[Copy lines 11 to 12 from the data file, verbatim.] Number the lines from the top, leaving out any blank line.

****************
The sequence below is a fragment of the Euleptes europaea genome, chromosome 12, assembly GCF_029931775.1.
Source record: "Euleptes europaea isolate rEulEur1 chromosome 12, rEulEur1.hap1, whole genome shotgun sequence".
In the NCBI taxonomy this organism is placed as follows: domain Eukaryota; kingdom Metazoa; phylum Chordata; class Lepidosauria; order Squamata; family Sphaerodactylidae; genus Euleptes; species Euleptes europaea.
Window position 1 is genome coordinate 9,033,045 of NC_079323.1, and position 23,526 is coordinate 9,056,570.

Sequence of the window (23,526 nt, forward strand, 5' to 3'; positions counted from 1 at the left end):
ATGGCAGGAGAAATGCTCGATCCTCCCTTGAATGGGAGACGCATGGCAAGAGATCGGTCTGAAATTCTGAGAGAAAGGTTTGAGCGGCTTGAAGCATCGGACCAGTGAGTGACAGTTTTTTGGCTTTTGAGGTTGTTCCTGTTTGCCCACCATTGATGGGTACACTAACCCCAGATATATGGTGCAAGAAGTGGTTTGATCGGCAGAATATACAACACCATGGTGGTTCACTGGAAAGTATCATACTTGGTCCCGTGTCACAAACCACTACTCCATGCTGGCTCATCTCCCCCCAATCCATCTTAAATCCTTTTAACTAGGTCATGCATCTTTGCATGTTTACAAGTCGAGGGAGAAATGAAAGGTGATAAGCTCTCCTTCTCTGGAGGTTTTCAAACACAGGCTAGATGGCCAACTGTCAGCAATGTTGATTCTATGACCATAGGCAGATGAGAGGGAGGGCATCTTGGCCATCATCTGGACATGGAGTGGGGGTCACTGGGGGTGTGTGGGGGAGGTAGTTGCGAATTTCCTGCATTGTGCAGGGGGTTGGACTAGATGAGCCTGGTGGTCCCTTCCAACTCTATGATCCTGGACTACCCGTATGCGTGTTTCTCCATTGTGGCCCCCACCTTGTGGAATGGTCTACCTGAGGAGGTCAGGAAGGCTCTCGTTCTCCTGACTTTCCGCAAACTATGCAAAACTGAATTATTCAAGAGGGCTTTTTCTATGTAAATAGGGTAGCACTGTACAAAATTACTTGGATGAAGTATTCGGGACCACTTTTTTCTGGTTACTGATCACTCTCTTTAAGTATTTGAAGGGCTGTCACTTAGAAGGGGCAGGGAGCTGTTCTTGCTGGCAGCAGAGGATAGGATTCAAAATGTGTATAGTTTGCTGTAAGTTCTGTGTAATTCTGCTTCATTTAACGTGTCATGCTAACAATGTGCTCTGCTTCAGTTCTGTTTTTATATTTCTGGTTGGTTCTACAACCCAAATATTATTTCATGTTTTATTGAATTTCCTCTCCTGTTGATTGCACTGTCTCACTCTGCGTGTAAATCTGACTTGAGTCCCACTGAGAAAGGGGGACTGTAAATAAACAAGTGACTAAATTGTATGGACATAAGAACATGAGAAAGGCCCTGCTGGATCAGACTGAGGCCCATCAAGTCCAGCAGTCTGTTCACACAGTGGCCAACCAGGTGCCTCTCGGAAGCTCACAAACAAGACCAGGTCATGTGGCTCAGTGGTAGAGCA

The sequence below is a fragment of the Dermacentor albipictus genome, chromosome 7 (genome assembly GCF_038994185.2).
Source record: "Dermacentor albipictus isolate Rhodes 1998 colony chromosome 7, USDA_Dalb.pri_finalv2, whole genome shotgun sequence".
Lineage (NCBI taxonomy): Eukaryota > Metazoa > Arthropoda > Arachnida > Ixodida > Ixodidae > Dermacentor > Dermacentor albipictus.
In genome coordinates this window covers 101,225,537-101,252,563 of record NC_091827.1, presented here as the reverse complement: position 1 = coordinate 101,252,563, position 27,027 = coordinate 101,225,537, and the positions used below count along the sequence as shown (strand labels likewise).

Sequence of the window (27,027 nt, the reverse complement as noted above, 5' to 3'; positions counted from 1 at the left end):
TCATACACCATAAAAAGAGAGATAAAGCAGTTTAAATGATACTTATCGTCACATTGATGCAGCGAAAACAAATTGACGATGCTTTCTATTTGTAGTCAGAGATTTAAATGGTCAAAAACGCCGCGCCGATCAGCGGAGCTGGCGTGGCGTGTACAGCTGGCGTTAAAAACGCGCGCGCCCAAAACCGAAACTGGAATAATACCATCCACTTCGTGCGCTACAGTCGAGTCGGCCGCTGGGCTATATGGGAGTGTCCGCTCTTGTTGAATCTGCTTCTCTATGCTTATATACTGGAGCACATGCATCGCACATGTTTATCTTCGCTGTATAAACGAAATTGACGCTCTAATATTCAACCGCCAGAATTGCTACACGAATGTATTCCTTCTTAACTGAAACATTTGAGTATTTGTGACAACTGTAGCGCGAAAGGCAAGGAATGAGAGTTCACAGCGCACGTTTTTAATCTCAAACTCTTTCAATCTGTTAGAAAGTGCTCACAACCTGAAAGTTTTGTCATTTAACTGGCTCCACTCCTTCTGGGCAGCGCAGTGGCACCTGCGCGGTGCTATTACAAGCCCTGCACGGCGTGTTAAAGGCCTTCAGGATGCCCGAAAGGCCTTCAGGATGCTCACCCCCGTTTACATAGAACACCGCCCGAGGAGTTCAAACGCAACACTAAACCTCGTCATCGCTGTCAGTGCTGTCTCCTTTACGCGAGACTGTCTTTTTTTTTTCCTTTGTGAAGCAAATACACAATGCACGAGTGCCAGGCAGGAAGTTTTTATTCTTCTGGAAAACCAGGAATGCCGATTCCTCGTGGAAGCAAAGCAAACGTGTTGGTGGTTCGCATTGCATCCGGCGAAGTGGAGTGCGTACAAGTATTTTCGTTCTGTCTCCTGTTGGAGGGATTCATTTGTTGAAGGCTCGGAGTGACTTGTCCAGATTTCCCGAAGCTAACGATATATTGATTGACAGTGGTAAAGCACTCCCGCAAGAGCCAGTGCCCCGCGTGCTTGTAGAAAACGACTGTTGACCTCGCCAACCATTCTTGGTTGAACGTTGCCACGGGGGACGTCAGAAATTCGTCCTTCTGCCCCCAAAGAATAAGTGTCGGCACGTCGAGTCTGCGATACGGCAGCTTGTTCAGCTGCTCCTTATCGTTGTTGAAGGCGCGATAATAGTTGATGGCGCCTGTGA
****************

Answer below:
Sequence of the window (27,027 nt, the reverse complement as noted above, 5' to 3'; positions counted from 1 at the left end):
TCATACACCATAAAAAGAGAGATAAAGCAGTTTAAATGATACTTATCGTCACATTGATGCAGCGAAAACAAATTGACGATGCTTTCTATTTGTAGTCAGAGATTTAAATGGTCAAAAACGCCGCGCCGATCAGCGGAGCTGGCGTGGCGTGTACAGCTGGCGTTAAAAACGCGCGCGCCCAAAACCGAAACTGGAATAATACCATCCACTTCGTGCGCTACAGTCGAGTCGGCCGCTGGGCTATATGGGAGTGTCCGCTCTTGTTGAATCTGCTTCTCTATGCTTATATACTGGAGCACATGCATCGCACATGTTTATCTTCGCTGTATAAACGAAATTGACGCTCTAATATTCAACCGCCAGAATTGCTACACGAATGTATTCCTTCTTAACTGAAACATTTGAGTATTTGTGACAACTGTAGCGCGAAAGGCAAGGAATGAGAGTTCACAGCGCACGTTTTTAATCTCAAACTCTTTCAATCTGTTAGAAAGTGCTCACAACCTGAAAGTTTTGTCATTTAACTGGCTCCACTCCTTCTGGGCAGCGCAGTGGCACCTGCGCGGTGCTATTACAAGCCCTGCACGGCGTGTTAAAGGCCTTCAGGATGCCCGAAAGGCCTTCAGGATGCTCACCCCCGTTTACATAGAACACCGCCCGAGGAGTTCAAACGCAACACTAAACCTCGTCATCGCTGTCAGTGCTGTCTCCTTTACGCGAGACTGTCTTTTTTTTTTCCTTTGTGAAGCAAATACACAATGCACGAGTGCCAGGCAGGAAGTTTTTATTCTTCTGGAAAACCAGGAATGCCGATTCCTCGTGGAAGCAAAGCAAACGTGTTGGTGGTTCGCATTGCATCCGGCGAAGTGGAGTGCGTACAAGTATTTTCGTTCTGTCTCCTGTTGGAGGGATTCATTTGTTGAAGGCTCGGAGTGACTTGTCCAGATTTCCCGAAGCTAACGATATATTGATTGACAGTGGTAAAGCACTCCCGCAAGAGCCAGTGCCCCGCGTGCTTGTAGAAAACGACTGTTGACCTCGCCAACCATTCTTGGTTGAACGTTGCCACGGGGGACGTCAGAAATTCGTCCTTCTGCCCCCAAAGAATAAGTGTCGGCACGTCGAGTCTGCGATACGGCAGCTTGTTCAGCTGCTCCTTATCGTTGTTGAAGGCGCGATAATAGTTGATGGCGCCTGTGA